Age, Melbourne (Australia) October 21, 2002
morality tale, with strings attached
BY HELEN THOMSON
The Czechoslovakian use of puppet theatre as a subversive tool of resistance
to Nazi occupation during World War II is little known here. To see Ronnie
Burkett's recreation of it in Tinka's New Dress is a revelation, a dramatic
shift from our assumption that puppets constitute children's entertainment.
These puppets are political and they enact a frightening struggle with
the totalitarian Common Good, representing the Nazis, but also all oppressive
regimes of yesterday, today and the future.
More important than their struggle for personal survival is their fight
for art itself, for the freedom of spirit and imagination that art represents.
The remarkable performance by Canadian Burkett, the wonderful array of
puppets, the ingenious carousel set, and the play itself, amount to a
theatrical tour de force of great power and affect. Burkett's vocal skills
alone are amazing, but he is also a master of the art of puppetry, using
his marionettes with a sophisticated self-reflexivity that ironically
comments on itself as an art form. So, like a Russian doll, layers of
performance open up before us.
First is the "real" world, played by puppets, of the fairground
where the elderly Stefan and his apprentice puppeteer Carl, perform with
their famous puppets Franz and Schnitzel. The politically alienated Carl
transforms the Franz and Schnitzel show into dangerous satire performing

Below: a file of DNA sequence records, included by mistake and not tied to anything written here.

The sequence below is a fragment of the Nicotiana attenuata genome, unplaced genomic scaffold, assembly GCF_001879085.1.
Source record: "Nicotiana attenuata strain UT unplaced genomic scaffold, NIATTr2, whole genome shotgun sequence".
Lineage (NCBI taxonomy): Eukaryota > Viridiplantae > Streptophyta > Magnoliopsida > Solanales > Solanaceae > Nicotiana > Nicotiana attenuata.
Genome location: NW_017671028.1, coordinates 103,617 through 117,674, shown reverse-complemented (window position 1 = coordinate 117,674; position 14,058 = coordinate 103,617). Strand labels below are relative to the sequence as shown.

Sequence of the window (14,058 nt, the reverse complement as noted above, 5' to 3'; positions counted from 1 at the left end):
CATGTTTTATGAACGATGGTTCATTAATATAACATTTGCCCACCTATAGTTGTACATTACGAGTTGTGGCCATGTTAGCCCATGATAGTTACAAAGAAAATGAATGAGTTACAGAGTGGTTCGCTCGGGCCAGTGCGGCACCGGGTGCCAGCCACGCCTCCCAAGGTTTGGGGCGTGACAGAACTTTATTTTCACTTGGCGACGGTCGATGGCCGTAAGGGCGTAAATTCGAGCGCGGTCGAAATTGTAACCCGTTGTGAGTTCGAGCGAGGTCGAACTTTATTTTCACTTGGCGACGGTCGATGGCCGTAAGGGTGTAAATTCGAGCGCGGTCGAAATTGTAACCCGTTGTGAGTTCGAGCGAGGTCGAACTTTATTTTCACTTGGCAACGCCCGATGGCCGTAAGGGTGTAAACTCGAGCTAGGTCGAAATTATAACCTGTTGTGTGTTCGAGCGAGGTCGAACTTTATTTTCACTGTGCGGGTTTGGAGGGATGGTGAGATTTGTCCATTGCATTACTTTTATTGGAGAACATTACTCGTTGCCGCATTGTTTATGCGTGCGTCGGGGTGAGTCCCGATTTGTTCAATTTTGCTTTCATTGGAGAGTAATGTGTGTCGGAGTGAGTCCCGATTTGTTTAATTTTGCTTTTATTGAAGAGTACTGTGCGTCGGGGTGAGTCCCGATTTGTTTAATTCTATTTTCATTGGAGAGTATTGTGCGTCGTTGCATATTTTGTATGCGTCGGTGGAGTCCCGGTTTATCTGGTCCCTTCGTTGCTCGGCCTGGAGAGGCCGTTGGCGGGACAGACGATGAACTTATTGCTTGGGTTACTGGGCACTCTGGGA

in an underground of non-conformists led by the drag-queen Morag. From
here they are forced into a ghetto, where his sister Tinka creates costumes
for puppets and humans alike.
The second layer is the Franz and Schnitzel show, where the Fat Lady keeps
threatening to sing, and Schnitzel is forced to conform to Franz' instructions.
But there is yet a third Franz and Schnitzel show, appropriated by Fipsi,
who has become a State Artist, as propaganda for the Common Good.
Behind the puppet performances, dreadful things are happening, people
are disappearing, and audiences thinning. Eventually only Tinka and Stefan
are left to carry on the puppet tradition, the practice that represents
the free spirit of artistic life and also dooms it to destruction.
Their final defiance accepts that while artists can be destroyed, art
itself will go on regardless.
Over-arching all this is yet another performative layer, that represented
by the puppeteer Burkett, who improvises the Franz and Schnitzel shows,
incorporating much topical festival satire.
He represents the anarchic power that political censorship cannot extinguish.
Like children we are liberated by the diminutive "play" of these
little people, but they also convey a powerful and timeless morality tale.
Burkett has borrowed from many sources, from The Diary of Anne Frank to
Cabaret, even ironically throwing in the tainted phrase "Work will
make you free" at one point.
He has certainly re-invigorated the art form of puppetry into an unforgettable
experience, a great hit for this festival.